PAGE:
New State Board of Education member Joyce Rankin promises she’ll have an “open mind” in her approach to serving on a body that’s had its share of bumps over the last several months.
“I need to just get in there and listen and make my way from the beginning without preconceptions,” she said in an interview with Chalkbeat Colorado, signaling a diplomatic approach to a board that has been split on issues such as testing.
Rankin, a former educator who’s married to a state representative, also said her understanding of the legislature will be useful in her new, unpaid position.
Although the board has a 4-3 Republican majority, its divisions usually have been philosophical, with Democrat Val Flores of Denver sometimes voting with Republicans and Neal voting with Democrats. In recent months the board sometimes has spent a lot of time on issues it didn’t have power to see through, including giving testing waivers to school districts.
In a Facebook post on Tuesday, Rankin wrote, “First meeting and swearing in ceremony….. Wednesday. Who better to put the ‘fun’ back into dysfunctional?”
Neal said, “I think Joyce is a lot like me. I think she’ll do a good job; she’ll be just fine.” Neal said she and Rankin talked on Sunday about the board.
Rankin was similarly diplomatic when asked about touchy issues such as the Common Core State Standards, PARCC and the overall burden of testing.
“The more local control in school districts the better. … Bring it closer to the kids and the parents,” Rankin said, adding that she’d like a reduced federal role in education. Local control also has been an emphasis of GOP board member Steve Durham of Colorado Springs, who is expected to be chosen as chairman when the board meets Wednesday.
On testing, Rankin said, “I’m glad the legislature did something at the end – at least something was done. But she doesn’t think the debates over testing and other issues are finished. “We’re doing to be revisiting a lot of this stuff in the upcoming year.”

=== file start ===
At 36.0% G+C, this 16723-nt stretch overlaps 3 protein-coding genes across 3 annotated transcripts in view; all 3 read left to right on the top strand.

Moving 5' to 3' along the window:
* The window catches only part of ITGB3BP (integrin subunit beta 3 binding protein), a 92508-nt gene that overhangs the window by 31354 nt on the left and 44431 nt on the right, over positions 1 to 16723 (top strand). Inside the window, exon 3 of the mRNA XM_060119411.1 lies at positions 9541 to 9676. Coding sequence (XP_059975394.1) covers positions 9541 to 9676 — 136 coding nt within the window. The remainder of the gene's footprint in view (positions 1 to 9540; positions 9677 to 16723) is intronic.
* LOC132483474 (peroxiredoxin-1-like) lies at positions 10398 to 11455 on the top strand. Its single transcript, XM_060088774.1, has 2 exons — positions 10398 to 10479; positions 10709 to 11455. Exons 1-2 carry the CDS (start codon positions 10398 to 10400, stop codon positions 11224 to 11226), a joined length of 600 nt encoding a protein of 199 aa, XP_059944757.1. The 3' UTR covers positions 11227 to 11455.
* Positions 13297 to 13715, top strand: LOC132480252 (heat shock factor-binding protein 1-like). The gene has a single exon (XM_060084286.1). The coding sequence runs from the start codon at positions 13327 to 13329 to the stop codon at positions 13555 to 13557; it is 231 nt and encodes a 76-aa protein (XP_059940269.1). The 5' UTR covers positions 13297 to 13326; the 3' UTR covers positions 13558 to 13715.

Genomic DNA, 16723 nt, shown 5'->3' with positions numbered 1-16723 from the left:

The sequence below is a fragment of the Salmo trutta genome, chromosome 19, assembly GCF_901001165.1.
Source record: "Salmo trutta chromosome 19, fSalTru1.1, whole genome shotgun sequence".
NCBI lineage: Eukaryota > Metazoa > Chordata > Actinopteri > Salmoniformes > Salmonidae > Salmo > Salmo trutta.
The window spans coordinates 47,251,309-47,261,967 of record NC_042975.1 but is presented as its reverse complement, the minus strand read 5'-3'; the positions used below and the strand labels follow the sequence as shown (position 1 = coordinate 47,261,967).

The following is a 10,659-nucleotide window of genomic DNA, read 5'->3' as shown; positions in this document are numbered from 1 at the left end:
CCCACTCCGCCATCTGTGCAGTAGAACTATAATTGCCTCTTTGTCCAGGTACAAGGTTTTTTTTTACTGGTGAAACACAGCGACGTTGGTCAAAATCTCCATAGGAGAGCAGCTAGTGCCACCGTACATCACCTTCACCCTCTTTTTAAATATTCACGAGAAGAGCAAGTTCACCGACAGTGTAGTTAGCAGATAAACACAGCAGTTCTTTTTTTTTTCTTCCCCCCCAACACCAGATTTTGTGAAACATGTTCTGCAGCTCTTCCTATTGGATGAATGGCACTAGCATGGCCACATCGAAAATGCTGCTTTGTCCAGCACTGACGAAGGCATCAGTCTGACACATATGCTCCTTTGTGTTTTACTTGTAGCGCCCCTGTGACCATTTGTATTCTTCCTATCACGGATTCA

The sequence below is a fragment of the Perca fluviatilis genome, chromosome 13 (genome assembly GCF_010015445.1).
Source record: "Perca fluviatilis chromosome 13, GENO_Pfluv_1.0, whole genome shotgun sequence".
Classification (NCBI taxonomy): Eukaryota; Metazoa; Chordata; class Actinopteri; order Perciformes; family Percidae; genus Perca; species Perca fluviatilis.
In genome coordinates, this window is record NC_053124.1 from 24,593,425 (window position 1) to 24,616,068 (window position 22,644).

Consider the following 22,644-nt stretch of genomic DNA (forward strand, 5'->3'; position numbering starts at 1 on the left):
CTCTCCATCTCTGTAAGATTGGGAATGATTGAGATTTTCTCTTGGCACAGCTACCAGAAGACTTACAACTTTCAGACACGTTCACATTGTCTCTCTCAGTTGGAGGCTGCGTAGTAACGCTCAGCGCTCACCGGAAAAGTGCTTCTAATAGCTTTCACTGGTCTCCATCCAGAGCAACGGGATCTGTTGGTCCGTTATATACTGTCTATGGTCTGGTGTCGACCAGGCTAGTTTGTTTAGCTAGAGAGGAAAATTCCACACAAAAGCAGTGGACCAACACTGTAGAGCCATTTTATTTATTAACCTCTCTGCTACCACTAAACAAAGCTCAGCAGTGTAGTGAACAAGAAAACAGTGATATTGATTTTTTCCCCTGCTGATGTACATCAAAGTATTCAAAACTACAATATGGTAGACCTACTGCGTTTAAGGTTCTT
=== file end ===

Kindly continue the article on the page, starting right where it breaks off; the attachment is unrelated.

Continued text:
In January, the board voted 5-2 to endorse a Republican-sponsored bill that would have pulled Colorado out of the Common Core State Standards and the PARCC testing group, reduced state assessments and given districts more testing flexibility. That measure, House Bill 15-1125, later died in a legislative committee. The legislature ultimately passed a different testing reform bill.
Commenting on the board’s role in state government, Rankin said, “My job is take what the legislature does and work with that, and with the school districts.”
“Communication between the board and the legislature is a real important skill for a board member,” she said.
Rankin has a direct line to one legislator — her husband Bob, a House member who represents District 57 in northwestern Colorado. Rep. Rankin is a member of the Joint Budget Committee and has taken an interest in school finance issues.
Rankin has worked as her husband’s legislative aide and indicated that she plans to continue in that role. “I don’t see that’s going to be a problem at all,” she said, adding that her exposure to the legislative process should be an advantage in her board work.
She said she has “a real interest is rural Colorado. I think it’s really important to be a voice for rural Colorado and bring some of their concerns to the state board.” Rankin’s 3rd District includes 54 of the state’s 178 school districts, many of them small. The 3rd District representative traditionally has been the board’s strongest voice on rural issues.
Rankin said she’s concerned about funding inequities for rural districts, given that many of them don’t have the same ability to increase local revenues as some larger districts do.
“I think in the next couple of years we’re going to see the pinch” on school funding, she said.
Inspired by a teacher, Rankin said she decided when she was in 5th grade to go into education. She holds education degrees from Michigan State University and San Jose State University and worked as a teacher and principal in California. She hasn’t worked in education since moving to Colorado in 1981.
A 13-member Republican Party vacancy committee met for about five hours Saturday in Gunnison before selecting Rankin on the fifth ballot. The committee interviewed each of the eight applicants before voting.
“We had a very difficult choice because we had a number of highly qualified candidates,” said panel chair Frieda Wallison of Snowmass. She declined to provide the final vote count or the name of the second-place candidate.
Other applicants for the seat included two current members of local school boards, one former board member, a retired teacher, a parochial school principal and two anti-Common Core activists.
Rankin said she plans to run for her seat in the 2016 election.